Tomorrow evening (Saturday 25th February), I’m off to London for a performance by English Touring Opera of Giulio Cesare, impeccably timed to coincide with London’s Handel Festival. I was slightly bemused to discover that it was to be staged at that doyenne of music halls, the Hackney Empire, which does suggest more Carry on Cleo than Shakespeare’s Julius Caesar. However that would be wrong, as not only is the Hackney Empire often acclaimed as London’s most beautiful theatre, and a key example of Victorian and Edwardian architecture (by no less a person than Nicholas Pevsner), Handel’s Giulio Cesare in Egitto to give it it’s full title owes very little to Shakespeare, but rather to contemporary historians including Caesar himself, in this story of the Civil Wars of 47-48 BC, and Caesar’s journey to Egypt – told you that there was a hint of Carry on Cleo – which also followed the same route up (or should that be down?) the Nile.
Looking for something for this week’s MusiCB3, I did a quick search for musical anniversaries, and was delighted to discover that Saturday’s performance of Giulio Cesare lies very close to the anniversary of its premiere. In fact I will be watching it just a year short of its 300th anniversary. The libretto was written by Nicolo Francesco Haym, a frequent collaborator with Handel, who based it on an earlier libretto by Giacomo Francesco Bussani, whose libretto had been previously scored by Antonio Sartorio, 50 years earlier. Sartorio’s opera, premiered not long after he had gained a plum job in Venice was immensely popular. Judging by this aria, I can understand why it was so well loved.
Intriguingly much of Sartorio’s earlier career was spent in Hanover, where he was employed at the court of John Frederick, Duke of Brunswick. The Duke of Brunswick was the uncle of King George I, during whose reign Handel set up home in London. Could George I have heard the Sartorio musical? Perhaps he loved it for Sartorio’s Hanover connections? Might this be why Handel decided to ask Haym to use and adapt the libretto?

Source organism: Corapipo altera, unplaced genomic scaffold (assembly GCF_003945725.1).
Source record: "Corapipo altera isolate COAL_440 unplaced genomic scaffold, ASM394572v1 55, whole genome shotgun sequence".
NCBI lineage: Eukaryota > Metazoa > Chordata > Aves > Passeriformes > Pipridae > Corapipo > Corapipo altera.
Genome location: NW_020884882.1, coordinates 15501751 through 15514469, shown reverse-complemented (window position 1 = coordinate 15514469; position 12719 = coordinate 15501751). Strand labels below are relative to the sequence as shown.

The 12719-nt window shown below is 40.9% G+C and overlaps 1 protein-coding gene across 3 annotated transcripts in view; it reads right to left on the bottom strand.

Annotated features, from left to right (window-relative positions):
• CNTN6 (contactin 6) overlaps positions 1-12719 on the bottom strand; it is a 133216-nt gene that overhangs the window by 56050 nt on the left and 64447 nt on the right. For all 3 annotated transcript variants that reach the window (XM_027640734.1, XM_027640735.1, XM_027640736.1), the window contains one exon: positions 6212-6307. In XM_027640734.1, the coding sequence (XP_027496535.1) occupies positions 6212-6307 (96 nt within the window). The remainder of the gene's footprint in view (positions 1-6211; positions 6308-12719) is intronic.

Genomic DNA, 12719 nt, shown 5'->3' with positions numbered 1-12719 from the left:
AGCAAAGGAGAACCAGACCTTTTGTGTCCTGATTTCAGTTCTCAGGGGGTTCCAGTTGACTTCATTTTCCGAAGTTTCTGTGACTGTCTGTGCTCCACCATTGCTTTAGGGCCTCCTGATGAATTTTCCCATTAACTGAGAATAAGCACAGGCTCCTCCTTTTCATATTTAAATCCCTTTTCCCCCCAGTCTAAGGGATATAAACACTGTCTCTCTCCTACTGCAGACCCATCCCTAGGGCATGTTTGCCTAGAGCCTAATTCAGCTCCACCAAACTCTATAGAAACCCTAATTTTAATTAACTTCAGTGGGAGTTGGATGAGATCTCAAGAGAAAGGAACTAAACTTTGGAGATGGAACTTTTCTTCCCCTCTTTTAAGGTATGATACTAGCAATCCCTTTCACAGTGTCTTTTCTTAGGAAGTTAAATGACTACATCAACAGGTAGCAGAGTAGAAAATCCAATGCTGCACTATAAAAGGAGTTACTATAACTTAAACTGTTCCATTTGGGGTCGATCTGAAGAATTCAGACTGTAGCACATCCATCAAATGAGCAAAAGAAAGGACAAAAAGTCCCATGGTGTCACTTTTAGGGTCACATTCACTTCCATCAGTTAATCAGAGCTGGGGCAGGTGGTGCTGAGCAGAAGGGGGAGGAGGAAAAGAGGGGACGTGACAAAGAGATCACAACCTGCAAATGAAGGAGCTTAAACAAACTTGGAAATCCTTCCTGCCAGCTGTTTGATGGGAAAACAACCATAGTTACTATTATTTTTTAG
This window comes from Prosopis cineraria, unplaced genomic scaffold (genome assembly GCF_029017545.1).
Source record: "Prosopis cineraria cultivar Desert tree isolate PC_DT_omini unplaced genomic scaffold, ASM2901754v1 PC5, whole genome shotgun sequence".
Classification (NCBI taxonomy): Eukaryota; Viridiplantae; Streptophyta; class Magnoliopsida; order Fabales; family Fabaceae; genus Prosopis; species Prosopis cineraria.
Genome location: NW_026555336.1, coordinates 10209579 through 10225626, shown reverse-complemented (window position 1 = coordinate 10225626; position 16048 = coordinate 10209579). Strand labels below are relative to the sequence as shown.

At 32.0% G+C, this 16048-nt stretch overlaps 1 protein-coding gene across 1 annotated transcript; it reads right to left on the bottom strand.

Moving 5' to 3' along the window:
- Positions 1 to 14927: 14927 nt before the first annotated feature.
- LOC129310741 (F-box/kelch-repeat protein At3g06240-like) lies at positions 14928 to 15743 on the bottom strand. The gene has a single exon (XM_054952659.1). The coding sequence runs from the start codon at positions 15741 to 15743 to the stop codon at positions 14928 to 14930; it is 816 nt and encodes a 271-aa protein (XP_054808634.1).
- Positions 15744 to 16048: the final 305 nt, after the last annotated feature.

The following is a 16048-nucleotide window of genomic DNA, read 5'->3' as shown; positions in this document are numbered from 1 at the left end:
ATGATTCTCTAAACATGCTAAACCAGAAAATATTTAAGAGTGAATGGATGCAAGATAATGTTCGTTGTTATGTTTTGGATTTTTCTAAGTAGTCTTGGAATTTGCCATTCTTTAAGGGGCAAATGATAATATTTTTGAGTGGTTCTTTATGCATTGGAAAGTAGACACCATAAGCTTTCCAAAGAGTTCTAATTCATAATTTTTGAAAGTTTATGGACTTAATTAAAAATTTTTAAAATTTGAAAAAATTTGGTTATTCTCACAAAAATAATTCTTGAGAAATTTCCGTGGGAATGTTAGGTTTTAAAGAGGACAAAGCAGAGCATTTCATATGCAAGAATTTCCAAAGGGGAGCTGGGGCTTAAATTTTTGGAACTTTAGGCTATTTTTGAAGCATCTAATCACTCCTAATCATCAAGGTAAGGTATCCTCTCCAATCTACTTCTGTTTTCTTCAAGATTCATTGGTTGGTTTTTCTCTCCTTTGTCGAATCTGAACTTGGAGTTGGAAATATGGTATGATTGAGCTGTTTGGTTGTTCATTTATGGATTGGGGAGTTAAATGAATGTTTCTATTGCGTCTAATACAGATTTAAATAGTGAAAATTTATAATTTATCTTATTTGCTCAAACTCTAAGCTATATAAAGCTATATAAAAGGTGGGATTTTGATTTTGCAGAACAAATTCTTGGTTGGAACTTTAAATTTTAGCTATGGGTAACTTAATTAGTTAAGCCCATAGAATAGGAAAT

Whatever the circumstances, the opera was premiered on 20th February 1724 at the King’s Theatre on the Haymarket. The theatre had started life as the Queen’s theatre during the reign of Queen Anne, before changing name on the accession of George I. Although the theatre on the current site is not the same building as that used for the premiere, it retains a form of its name, and has recently changed back from Her Majesty’s Theatre to His. The land on which the theatre stands is still part of the Crown Estate, hence presumably its regal title.
Handel’s Giulio Cesare was an instant hit, and continues to be one of the most performed Baroque operas. Castrato, Senisino, created the role of Caesar, while diminutive soprano, Francesca Cuzzoni played Cleopatra.
Both were to fall out at a later stage with the notably irascible Handel, with Senesoni defecting to another company, where he became good friends with castrato superstar, Farinelli, while Cuzzoni, is remembered by posterity as (allegedly) the soprano that Handel threatened to dangle (or drop if some writers are to be believed!) from a window.